Is this culture changing? Carmody argues about the need for people to talk openly about their personal struggles and says it is possible to be more frank in the workplace. A lack of honesty about personal needs getting in the way of meeting clients needs could have a damaging effect on the clients’ trust in the person, but the short term risk in saying no to a client is very high. Clients may value honesty about what can be achieved later on in the relationship. However, Morley and Grimstone argue that this is just the facts of the case, and that those who cannot cope should leave. It’s a lifestyle that suits certain people and not others. I might suggest it suits a certain alpha male attitude, a bourgeois conception that is anti human. It is the slavery to capital and alienation that Marx eloquently described.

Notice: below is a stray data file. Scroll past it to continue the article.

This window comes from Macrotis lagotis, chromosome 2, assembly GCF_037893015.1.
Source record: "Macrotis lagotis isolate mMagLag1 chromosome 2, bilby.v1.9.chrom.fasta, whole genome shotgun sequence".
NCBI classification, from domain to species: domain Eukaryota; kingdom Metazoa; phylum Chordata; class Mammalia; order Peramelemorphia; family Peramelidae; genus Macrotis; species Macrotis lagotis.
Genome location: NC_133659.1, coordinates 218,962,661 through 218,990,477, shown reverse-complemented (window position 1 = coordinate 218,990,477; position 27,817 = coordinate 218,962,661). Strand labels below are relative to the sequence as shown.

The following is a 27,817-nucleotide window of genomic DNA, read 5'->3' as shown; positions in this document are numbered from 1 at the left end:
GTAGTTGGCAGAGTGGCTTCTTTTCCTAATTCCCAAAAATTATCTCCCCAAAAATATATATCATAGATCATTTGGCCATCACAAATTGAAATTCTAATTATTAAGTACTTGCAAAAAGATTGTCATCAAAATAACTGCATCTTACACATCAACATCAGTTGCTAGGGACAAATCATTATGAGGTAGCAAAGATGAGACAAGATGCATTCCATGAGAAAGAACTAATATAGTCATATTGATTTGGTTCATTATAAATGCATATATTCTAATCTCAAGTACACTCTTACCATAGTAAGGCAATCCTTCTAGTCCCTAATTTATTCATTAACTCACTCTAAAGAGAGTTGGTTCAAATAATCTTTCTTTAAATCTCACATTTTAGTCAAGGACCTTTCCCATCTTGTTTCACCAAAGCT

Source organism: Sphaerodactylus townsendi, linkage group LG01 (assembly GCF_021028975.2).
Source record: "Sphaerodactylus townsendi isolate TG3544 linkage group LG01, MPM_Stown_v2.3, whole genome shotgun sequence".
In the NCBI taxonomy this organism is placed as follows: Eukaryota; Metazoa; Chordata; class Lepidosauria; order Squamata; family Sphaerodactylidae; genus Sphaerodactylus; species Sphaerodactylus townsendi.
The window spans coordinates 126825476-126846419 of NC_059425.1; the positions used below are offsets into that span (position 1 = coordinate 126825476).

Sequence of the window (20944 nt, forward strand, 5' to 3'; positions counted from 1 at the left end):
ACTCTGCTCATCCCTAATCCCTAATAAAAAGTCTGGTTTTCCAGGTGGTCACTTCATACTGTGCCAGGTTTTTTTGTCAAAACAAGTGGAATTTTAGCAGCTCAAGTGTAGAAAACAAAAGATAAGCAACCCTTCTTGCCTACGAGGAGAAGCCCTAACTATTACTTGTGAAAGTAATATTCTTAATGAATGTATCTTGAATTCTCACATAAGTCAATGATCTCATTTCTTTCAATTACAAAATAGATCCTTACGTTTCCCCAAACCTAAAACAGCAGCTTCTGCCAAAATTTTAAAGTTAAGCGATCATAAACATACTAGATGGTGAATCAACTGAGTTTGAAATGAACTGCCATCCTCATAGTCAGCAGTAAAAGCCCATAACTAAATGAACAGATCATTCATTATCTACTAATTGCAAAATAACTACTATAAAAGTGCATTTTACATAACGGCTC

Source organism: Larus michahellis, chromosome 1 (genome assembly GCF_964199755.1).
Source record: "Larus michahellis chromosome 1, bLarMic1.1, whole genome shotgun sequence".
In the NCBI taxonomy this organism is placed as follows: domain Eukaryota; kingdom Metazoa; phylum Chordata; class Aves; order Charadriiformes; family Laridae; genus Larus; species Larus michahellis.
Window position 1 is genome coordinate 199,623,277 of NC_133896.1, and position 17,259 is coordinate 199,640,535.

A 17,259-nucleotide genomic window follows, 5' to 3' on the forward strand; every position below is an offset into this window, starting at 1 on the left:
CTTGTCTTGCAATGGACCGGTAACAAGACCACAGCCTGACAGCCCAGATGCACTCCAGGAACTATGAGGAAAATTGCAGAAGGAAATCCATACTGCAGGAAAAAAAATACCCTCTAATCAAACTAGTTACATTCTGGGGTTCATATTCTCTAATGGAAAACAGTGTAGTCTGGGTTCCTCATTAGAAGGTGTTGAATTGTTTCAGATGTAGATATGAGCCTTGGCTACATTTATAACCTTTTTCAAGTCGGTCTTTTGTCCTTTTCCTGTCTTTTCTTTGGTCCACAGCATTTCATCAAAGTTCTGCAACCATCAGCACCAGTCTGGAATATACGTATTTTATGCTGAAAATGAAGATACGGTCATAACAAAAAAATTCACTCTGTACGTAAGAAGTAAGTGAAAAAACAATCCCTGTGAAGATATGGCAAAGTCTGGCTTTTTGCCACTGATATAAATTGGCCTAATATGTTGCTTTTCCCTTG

Michel argues that the IOs bring a certain pre existing internal attitude (I would say, ‘be perfect’ emotional drive) and a physiology of overwork and the need to succeed to the workplace; they are attracted to these firms which then exploit these characteristics. Empson argues that the insecurity that drives some people never goes away and could easily be manipulated by others. So it is both the individual’s need to overachieve because of their innate insecurity as well as the exploitative culture of ‘elite’ firms that results in the emotional, physical and psychological dysfunction.

The working practices described are seen by some as necessary to ‘success’, but to most observers as human beings, they appear to look inhumane, if not bordering on dysfunctional psychological formulations. The emotional ‘be perfect’ driver (Kahler 1975) appears to be described in these interviews and while the positives result in ‘excellence’, the negatives appear to result in physical, social and emotional costs.